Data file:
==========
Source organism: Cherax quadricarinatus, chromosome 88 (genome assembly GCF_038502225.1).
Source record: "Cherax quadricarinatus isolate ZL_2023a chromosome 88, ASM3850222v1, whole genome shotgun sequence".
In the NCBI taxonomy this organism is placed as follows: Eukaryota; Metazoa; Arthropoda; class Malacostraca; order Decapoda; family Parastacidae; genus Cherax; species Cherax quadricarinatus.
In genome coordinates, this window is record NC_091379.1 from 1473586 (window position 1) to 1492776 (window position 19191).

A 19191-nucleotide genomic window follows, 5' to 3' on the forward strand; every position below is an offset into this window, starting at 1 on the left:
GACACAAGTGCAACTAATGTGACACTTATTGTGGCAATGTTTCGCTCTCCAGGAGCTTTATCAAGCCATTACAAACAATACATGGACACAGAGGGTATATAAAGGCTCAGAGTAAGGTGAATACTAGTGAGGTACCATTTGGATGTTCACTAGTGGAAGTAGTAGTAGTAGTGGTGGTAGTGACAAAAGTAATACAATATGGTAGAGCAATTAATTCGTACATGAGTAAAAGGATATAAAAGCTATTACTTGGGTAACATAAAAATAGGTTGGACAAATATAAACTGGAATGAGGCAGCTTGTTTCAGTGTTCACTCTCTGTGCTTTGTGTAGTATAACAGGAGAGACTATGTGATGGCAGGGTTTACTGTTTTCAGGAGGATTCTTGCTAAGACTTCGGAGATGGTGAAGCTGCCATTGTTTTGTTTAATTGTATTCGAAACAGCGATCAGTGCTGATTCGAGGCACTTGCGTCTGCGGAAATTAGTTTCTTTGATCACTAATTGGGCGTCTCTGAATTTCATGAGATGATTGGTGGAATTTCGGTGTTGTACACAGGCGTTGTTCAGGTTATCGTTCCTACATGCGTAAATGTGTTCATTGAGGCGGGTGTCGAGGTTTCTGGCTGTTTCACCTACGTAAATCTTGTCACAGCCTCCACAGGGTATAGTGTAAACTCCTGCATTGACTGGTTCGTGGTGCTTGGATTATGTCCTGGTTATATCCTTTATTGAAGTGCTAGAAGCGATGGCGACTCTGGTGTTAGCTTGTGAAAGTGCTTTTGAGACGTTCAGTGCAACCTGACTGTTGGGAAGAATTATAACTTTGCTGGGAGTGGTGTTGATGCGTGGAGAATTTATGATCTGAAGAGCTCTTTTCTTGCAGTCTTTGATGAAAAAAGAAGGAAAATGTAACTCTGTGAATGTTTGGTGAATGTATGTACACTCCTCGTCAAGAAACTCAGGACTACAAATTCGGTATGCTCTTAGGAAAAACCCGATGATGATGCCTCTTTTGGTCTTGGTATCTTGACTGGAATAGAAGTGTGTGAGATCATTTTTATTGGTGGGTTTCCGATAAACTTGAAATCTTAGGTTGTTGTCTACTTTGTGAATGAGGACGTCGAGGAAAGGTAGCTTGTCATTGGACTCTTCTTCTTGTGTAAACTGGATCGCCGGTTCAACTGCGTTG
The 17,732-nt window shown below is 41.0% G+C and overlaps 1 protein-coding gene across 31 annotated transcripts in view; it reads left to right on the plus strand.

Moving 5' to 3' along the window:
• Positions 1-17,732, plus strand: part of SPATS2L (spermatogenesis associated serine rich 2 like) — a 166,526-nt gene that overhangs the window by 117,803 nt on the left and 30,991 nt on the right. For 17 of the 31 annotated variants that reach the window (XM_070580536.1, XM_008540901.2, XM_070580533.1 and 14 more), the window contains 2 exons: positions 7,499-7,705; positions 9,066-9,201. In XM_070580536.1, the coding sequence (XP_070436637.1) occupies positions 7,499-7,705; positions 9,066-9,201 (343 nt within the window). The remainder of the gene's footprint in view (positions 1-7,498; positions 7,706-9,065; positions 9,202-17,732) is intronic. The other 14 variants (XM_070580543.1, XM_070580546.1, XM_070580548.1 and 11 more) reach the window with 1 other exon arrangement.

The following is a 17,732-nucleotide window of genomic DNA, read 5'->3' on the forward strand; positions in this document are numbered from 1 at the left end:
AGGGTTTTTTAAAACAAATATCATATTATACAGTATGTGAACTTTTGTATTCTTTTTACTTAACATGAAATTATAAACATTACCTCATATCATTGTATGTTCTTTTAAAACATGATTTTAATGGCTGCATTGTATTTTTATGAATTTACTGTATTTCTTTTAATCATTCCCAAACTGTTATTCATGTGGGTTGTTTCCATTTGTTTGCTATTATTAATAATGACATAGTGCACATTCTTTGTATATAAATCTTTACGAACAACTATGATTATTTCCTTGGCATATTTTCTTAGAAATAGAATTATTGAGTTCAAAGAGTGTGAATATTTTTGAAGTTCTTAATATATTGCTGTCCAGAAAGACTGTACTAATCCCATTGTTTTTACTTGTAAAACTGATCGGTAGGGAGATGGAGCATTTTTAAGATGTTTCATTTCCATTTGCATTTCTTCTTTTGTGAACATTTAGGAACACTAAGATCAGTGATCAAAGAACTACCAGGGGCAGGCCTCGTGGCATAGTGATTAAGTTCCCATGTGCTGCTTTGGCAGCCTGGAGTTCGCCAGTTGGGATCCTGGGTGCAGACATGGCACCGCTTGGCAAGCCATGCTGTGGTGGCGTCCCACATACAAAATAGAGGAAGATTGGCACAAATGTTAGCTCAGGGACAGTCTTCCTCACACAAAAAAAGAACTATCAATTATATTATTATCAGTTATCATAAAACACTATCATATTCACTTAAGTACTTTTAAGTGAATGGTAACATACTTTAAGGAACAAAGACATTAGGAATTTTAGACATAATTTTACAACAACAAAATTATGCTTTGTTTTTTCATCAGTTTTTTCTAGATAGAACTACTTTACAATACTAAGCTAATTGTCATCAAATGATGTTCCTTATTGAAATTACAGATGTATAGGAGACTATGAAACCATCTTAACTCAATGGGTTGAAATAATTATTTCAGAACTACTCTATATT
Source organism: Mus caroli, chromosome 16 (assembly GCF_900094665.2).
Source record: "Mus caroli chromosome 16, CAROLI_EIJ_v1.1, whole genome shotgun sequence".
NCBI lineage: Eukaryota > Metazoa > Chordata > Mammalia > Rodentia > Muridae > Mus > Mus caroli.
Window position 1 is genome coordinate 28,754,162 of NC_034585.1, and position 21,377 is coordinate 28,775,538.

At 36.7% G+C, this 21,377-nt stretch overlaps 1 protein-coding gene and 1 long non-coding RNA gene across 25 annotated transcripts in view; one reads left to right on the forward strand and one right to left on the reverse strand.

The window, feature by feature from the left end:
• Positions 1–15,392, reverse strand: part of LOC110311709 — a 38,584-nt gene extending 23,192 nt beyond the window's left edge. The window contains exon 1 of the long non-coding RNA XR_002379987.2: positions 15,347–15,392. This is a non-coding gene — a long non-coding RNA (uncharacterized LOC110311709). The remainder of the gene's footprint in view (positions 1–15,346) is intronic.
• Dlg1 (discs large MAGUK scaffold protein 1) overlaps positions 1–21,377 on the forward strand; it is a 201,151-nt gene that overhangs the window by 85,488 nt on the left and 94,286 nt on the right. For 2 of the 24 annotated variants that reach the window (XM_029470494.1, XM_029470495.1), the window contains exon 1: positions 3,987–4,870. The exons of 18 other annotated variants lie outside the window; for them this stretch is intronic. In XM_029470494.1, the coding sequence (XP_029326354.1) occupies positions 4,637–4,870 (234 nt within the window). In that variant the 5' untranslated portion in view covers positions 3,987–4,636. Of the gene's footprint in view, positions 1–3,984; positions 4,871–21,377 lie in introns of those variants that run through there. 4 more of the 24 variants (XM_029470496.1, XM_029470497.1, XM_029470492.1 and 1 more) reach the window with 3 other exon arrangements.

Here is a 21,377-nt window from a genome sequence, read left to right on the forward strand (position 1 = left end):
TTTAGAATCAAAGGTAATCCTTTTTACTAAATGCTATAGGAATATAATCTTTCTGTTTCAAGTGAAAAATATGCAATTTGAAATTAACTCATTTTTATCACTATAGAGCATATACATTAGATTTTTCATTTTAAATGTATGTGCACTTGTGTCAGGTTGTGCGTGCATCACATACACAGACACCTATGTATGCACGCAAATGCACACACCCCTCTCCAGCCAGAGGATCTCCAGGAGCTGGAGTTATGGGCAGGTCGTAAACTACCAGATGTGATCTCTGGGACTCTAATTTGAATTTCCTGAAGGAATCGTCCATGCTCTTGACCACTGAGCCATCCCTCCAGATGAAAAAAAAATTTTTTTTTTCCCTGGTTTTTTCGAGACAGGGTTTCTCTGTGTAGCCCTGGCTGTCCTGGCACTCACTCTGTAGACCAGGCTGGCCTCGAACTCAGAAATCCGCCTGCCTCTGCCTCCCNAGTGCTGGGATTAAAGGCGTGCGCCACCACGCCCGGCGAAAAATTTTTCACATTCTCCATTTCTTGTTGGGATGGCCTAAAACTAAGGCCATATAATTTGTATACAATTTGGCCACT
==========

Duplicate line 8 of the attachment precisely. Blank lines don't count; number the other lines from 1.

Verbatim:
Moving 5' to 3' along the window: